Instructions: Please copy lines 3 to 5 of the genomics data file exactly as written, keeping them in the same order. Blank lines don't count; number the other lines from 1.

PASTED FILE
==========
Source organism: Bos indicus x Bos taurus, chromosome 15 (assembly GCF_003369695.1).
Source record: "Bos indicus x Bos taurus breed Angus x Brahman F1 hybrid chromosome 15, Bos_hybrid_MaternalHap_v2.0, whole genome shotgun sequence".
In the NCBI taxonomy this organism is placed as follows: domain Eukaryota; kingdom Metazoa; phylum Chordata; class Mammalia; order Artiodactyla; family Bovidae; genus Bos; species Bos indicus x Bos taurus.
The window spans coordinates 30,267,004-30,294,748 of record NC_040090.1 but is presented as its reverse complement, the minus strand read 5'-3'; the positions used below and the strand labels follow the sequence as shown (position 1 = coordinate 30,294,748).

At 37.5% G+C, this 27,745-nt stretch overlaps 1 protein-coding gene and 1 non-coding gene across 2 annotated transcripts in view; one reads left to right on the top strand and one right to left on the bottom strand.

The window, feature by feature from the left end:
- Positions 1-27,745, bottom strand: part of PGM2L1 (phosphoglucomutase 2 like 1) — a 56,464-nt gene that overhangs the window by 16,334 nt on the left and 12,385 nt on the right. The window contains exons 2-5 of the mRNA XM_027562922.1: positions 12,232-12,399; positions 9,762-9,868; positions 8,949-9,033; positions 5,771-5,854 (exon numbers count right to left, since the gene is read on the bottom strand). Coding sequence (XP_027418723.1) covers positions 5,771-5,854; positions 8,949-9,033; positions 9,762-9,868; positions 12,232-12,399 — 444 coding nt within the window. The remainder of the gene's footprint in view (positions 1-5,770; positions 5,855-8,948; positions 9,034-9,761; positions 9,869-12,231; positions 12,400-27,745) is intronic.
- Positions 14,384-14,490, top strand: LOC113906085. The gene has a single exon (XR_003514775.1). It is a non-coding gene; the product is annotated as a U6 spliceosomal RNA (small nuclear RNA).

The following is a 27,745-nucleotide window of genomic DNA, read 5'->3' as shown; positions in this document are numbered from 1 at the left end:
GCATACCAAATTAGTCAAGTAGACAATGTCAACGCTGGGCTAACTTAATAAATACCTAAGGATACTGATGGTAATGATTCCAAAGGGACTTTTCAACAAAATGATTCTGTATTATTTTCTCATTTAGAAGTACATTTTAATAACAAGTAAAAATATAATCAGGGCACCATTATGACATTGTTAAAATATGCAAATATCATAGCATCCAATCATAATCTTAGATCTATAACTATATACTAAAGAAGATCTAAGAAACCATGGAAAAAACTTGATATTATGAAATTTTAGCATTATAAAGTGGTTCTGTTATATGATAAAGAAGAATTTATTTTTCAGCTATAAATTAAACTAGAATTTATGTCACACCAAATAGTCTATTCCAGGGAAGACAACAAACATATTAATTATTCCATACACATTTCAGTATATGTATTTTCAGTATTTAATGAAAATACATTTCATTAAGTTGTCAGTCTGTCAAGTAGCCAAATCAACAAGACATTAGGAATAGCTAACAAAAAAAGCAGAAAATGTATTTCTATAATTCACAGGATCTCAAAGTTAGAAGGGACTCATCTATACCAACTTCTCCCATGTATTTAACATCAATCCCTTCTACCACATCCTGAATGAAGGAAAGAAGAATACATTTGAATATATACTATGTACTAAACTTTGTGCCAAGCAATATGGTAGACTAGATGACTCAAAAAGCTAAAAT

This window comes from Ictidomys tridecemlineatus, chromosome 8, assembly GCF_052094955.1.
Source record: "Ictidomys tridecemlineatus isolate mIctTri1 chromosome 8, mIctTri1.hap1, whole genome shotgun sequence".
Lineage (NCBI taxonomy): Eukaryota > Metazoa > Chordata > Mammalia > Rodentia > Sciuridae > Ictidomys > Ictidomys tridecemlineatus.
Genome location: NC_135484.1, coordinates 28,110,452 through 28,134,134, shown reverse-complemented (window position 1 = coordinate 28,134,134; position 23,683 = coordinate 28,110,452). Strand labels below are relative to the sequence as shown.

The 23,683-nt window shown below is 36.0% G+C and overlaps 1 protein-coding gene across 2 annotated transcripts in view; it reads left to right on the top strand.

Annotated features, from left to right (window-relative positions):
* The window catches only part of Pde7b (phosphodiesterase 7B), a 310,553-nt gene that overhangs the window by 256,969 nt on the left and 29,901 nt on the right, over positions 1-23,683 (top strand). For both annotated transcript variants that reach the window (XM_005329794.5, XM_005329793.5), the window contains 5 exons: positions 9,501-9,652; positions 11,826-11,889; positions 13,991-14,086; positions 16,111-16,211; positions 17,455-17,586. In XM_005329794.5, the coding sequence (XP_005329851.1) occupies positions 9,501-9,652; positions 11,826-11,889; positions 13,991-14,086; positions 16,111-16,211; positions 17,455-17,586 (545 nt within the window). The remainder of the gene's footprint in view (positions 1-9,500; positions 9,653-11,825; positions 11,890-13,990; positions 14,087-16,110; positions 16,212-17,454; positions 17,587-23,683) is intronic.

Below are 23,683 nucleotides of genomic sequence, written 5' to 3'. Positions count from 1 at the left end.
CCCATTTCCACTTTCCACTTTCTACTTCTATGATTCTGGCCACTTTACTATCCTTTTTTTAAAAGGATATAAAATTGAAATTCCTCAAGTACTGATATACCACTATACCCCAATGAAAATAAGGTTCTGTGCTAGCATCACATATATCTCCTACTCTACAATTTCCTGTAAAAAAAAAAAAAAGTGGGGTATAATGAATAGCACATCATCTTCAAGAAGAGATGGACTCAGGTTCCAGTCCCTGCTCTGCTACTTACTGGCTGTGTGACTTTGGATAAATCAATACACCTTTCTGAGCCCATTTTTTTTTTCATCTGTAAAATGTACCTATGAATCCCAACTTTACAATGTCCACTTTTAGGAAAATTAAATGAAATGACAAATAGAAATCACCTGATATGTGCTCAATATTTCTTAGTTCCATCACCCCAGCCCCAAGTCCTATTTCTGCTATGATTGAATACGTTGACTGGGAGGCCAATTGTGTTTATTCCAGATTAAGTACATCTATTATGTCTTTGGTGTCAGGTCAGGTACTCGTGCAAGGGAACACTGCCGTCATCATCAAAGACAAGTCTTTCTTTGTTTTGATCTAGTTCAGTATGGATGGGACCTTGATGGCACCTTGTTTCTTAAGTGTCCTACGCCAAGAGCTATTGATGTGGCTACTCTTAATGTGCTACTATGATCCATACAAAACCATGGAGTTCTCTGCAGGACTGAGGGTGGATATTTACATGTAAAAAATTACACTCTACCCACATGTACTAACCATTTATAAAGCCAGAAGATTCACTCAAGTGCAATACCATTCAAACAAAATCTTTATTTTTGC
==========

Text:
In the NCBI taxonomy this organism is placed as follows: domain Eukaryota; kingdom Metazoa; phylum Chordata; class Mammalia; order Artiodactyla; family Bovidae; genus Bos; species Bos indicus x Bos taurus.
The window spans coordinates 30,267,004-30,294,748 of record NC_040090.1 but is presented as its reverse complement, the minus strand read 5'-3'; the positions used below and the strand labels follow the sequence as shown (position 1 = coordinate 30,294,748).

At 37.5% G+C, this 27,745-nt stretch overlaps 1 protein-coding gene and 1 non-coding gene across 2 annotated transcripts in view; one reads left to right on the top strand and one right to left on the bottom strand.